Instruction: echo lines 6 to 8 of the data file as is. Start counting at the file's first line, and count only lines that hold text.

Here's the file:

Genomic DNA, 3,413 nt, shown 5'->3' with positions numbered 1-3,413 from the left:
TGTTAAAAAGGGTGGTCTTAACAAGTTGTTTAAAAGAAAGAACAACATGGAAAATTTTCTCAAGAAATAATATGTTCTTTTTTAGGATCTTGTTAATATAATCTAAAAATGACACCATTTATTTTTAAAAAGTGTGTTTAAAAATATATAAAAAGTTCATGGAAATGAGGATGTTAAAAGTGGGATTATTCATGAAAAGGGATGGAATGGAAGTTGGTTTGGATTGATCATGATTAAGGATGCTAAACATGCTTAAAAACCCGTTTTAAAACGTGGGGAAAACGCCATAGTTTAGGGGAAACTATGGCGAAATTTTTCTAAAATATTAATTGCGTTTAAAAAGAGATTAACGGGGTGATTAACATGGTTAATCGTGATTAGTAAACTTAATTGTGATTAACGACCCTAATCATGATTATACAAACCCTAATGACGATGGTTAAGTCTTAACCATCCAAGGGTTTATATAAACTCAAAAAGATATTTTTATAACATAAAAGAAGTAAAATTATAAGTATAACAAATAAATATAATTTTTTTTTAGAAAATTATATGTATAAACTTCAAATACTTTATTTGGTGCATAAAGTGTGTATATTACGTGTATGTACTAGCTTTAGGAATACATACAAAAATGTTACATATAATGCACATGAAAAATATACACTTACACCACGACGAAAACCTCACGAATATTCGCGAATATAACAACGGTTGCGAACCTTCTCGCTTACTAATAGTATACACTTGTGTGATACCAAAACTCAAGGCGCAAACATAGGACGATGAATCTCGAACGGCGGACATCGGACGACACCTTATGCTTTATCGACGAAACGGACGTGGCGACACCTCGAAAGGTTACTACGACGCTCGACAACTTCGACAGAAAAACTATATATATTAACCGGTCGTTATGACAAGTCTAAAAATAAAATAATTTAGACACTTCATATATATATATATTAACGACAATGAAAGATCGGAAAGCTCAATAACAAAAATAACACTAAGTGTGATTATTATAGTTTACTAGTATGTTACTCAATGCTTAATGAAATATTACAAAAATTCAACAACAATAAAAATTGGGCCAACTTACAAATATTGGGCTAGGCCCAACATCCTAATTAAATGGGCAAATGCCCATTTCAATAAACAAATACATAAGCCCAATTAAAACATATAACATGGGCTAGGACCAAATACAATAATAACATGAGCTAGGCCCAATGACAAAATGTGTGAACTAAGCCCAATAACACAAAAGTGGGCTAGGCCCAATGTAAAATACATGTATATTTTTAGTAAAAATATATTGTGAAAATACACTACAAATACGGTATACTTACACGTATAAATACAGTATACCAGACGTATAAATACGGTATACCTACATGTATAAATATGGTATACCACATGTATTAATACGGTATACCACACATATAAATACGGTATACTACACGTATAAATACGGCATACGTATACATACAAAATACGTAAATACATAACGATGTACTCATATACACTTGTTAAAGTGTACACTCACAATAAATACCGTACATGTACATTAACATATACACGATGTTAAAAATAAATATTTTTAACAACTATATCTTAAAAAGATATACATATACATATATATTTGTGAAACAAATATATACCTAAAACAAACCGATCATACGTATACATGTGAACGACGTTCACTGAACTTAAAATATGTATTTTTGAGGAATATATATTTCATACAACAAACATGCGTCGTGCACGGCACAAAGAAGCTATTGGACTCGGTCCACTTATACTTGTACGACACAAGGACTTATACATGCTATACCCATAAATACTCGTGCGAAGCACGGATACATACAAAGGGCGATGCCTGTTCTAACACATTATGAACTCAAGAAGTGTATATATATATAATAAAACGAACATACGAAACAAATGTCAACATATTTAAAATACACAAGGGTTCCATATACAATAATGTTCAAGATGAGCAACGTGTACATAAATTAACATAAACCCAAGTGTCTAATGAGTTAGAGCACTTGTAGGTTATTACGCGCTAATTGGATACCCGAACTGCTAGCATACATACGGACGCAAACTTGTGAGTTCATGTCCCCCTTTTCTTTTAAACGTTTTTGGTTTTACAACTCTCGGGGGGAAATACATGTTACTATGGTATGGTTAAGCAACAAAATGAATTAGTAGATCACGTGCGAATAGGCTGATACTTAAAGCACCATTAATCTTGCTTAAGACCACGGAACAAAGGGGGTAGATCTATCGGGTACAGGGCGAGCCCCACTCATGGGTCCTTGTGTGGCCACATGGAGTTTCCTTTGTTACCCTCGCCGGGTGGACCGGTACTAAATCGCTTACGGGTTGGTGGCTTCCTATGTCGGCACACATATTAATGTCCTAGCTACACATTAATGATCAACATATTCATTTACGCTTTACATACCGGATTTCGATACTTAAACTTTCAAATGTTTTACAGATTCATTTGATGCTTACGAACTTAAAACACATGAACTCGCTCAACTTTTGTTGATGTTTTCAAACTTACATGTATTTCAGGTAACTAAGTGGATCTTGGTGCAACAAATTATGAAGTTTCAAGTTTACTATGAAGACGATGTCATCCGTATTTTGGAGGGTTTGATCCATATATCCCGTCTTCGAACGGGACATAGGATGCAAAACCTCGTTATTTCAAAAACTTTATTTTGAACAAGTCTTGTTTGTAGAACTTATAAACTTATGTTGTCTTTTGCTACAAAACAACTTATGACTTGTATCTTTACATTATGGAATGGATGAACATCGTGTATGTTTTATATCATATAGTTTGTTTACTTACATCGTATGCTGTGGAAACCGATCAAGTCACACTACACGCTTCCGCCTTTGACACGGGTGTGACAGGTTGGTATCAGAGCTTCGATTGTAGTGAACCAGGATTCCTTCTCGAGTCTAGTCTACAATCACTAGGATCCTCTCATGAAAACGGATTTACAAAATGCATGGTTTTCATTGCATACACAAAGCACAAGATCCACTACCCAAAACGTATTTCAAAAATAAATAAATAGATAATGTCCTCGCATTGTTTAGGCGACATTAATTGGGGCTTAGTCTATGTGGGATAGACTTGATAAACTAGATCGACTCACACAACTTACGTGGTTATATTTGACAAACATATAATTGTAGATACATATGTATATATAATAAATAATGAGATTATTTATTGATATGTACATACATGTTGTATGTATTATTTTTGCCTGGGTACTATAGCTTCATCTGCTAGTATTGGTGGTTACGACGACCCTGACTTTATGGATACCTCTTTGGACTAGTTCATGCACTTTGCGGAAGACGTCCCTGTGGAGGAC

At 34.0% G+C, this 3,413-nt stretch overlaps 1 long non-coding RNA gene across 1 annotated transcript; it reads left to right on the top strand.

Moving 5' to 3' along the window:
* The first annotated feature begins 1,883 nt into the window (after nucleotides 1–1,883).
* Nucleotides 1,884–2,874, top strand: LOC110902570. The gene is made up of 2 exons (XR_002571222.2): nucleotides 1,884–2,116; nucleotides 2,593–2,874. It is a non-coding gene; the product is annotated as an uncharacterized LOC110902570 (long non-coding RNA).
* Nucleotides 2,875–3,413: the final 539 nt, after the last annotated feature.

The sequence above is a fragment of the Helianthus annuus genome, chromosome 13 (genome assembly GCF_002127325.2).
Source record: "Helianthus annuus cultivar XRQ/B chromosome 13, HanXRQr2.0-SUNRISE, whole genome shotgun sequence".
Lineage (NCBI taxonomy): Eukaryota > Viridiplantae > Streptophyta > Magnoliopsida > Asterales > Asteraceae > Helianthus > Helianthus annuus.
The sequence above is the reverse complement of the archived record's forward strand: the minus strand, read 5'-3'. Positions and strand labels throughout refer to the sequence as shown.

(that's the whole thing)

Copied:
* Nucleotides 1,884–2,874, top strand: LOC110902570. The gene is made up of 2 exons (XR_002571222.2): nucleotides 1,884–2,116; nucleotides 2,593–2,874. It is a non-coding gene; the product is annotated as an uncharacterized LOC110902570 (long non-coding RNA).
* Nucleotides 2,875–3,413: the final 539 nt, after the last annotated feature.

The sequence above is a fragment of the Helianthus annuus genome, chromosome 13 (genome assembly GCF_002127325.2).